The Abolitionist New  
Vol. 1, No. 2
February 2013
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When Did We See You In Prison?


When Jesus was asked which of the commandments was the greatest, he stated that loving God with your whole being and loving your neighbor as yourself constituted the two concepts on which the law and the prophets were based. A little farther in the Gospels he delineates characteristics that are signs of these two commandments: feeding the hungry, clothing the poor, acts of charity to strangers, visiting the sick and people in prison. By engaging in these acts, we demonstrate our love for our neighbor and by extension to Jesus.

Over the past several months, I have been visiting an inmate on death row  Rather than trying to enumerate what is involved in this work, I want to share a few observations that might help you when visiting in prison.


Justice Is Not Blind-Legal representation, ethnicity, and wealth often have more to do with whether a person is on death row than the crime committed. There are people in our society who have committed the same crime as many of the people on death row, yet they are free. There are more factors than a heinous act that result in people being condemned to die.


Conversion Is Not The Objective-The person I visit is a Muslim, but it's not my job to convert him to Christianity. My responsibility is to set an example that hopefully constitutes Christian behavior. Actions, not words, convert people to Jesus' message. By being his friend and sharing my beliefs through action is what I'm called to do.


Ministry Is A Commitment-Befriending a person on death row is a long-term commitment. Never become a visitor on death row unless you're committed to spending years working with an inmate. The man I visit is 39 years old and has been in jail for nineteen years. This ministry puts a face on men and women who oftentimes have been forgotten; they will, however, return you love.


The Death Penalty Must Be Abolished--The

United States was the only country in the Western hemisphere or among the G8 nations to carry out executions last year.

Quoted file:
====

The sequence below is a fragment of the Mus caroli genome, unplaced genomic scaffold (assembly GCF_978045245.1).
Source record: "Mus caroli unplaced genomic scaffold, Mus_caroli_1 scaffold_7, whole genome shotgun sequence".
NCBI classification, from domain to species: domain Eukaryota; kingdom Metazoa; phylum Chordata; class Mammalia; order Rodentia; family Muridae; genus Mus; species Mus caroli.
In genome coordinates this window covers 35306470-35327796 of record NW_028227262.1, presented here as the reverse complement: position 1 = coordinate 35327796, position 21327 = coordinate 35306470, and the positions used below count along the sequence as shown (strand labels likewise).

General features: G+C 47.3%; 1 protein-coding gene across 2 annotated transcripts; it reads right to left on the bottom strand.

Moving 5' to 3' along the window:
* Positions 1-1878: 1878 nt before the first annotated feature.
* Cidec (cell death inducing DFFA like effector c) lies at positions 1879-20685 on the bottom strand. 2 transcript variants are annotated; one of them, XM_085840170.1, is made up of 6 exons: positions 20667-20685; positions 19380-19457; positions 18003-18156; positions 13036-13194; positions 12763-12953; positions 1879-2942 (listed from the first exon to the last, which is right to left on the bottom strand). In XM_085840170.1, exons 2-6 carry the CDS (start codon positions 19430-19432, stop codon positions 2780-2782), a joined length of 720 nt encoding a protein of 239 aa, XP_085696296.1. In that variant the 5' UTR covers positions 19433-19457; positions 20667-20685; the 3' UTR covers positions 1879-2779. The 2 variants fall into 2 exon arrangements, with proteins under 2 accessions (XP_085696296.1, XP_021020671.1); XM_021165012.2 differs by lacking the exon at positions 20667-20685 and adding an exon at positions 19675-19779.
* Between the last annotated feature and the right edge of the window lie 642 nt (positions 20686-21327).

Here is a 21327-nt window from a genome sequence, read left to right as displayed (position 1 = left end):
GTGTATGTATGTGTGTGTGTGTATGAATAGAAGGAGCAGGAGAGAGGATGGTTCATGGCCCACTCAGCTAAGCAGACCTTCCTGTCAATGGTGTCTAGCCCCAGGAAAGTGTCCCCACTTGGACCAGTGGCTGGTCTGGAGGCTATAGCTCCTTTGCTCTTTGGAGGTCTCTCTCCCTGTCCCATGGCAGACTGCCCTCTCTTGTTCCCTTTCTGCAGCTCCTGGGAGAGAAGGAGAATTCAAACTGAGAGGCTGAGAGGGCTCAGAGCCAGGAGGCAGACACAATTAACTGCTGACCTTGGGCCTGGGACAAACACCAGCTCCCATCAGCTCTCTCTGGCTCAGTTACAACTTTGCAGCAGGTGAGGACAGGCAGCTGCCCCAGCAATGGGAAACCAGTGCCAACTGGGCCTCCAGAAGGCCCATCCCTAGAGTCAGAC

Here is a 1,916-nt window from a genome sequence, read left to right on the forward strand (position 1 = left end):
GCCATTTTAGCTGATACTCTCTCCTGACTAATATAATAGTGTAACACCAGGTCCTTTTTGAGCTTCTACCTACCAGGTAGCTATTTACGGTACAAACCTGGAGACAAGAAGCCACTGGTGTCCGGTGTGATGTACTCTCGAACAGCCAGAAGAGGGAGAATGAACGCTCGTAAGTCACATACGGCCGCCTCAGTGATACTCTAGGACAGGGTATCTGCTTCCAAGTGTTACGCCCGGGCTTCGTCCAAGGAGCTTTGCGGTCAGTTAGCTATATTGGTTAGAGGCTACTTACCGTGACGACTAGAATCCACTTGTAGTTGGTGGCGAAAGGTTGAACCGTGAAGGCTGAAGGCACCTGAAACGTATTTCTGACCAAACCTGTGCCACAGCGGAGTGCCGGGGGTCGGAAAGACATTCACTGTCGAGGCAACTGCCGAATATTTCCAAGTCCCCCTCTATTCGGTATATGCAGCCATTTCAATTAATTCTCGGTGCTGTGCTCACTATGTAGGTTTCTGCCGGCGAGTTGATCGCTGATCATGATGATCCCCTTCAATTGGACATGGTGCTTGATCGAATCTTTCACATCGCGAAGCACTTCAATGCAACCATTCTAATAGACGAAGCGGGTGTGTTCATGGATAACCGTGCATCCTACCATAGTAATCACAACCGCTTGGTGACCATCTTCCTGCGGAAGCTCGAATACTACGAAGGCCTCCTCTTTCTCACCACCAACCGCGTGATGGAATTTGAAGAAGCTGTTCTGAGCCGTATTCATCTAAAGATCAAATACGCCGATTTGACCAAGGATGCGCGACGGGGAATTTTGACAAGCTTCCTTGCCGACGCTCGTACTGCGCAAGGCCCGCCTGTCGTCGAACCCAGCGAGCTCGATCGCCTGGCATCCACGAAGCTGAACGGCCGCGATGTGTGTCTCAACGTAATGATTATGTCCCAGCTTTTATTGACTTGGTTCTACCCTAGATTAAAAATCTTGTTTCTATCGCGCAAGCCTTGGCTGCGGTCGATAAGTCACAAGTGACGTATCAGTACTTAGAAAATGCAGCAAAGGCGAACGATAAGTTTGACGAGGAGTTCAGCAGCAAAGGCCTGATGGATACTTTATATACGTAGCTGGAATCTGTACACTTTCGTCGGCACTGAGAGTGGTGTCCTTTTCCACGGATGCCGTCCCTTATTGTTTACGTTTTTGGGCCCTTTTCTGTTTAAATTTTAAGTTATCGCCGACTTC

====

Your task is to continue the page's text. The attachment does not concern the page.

Too many people are being released from prison due to DNA testing alone to justify the continuance of the death penalty. Moreover, I do not believe that a reading of the Gospels can justify the death penalty.


Please share your prison visitation experiences with The Abolitionist so they can be printed to help others as they undertake Jesus' command.


Ronald T. Clemmons


Death Penalty Abolition Action Group 

st. dismas  St. Dismas: Patron Saint Of Prisoners

It's estimated that over 10,000 people have been canonized by the Church over the past two millennia. Only one of these individuals, however, was canonized in 33 C.E.:  Dismas.


Church tradition maintains that Dismas was the name of  the "good thief" crucified on Jesus' right, referenced in the Gospel of Luke. He, along with the impenitent thief, Gestas, were being crucified for theft. When the crowd started jeering Jesus during his crucifixion, Luke states that Dismas chided his fellow thief when for participating in the crowd's actions.


Dismas asked Jesus to remember him when he came into his kingdom, to which the Lord replied that Dismas would be with him that day in paradise. Although the church never took official action to recognize Dismas as a saint, many belief it was unnecessary since Jesus canonized him during his Passion.


Dismas is considered the official saint of death row prisoners, and his feast day is March 25.

TN Shield Tennessee Diocese Addresses Problem 
The prisons that house the 82 people on Tennessee's death row are under the control of the Department of Corrections. While there are common standards within the department, individual prisons have some autonomy in the rules that govern each institution.
Over a decade ago, the state General Assembly passed a statute that helps clarify visitations in the state's prison system, which includes giving inmates the right to have clergy and religious volunteers visit them.
One institution recently invoked a policy that allows inmates classified "as "close security" to have only non-contact visits and that inmates classified as "maximum security" have only "video visitations." Full implementation of this rule across the state would prohibit clergy and religious volunteer from having  face-to-face meetings with prisoners, especially those on death row.
The Tennessee Diocesan convention passed a resolution at the 2013 convention calling on the Governor and the General Assembly of the State of Tennessee "to assure that contact visitation with prison inmates remains available for their family members, the clergy and lay visitors and that worshipping with inmates in the state prisons of Tennessee... in order to "enhance, improve and encourage visitation" and to have contact visitation in the spirit of Christian principles."
The action of the convention is to be mailed to the Governor and each of the 132 member of the General Assembly.
This resolution was officially supported by the St. Paul's-Murfreesboro EPF Chapter.
Uncle Sam 5      
Your Immediate Action Needed!
A White House petition to end the  death penalty needs signatures. Go to "Sign Petition" to take action. It takes 150 signatures to be featured on the  White House website and 100,000 signatures are needed  by March 9, 2013, to earn a response from the White House.
Help initiate a federal dialogue on one of the most archaic vestiges of societal development.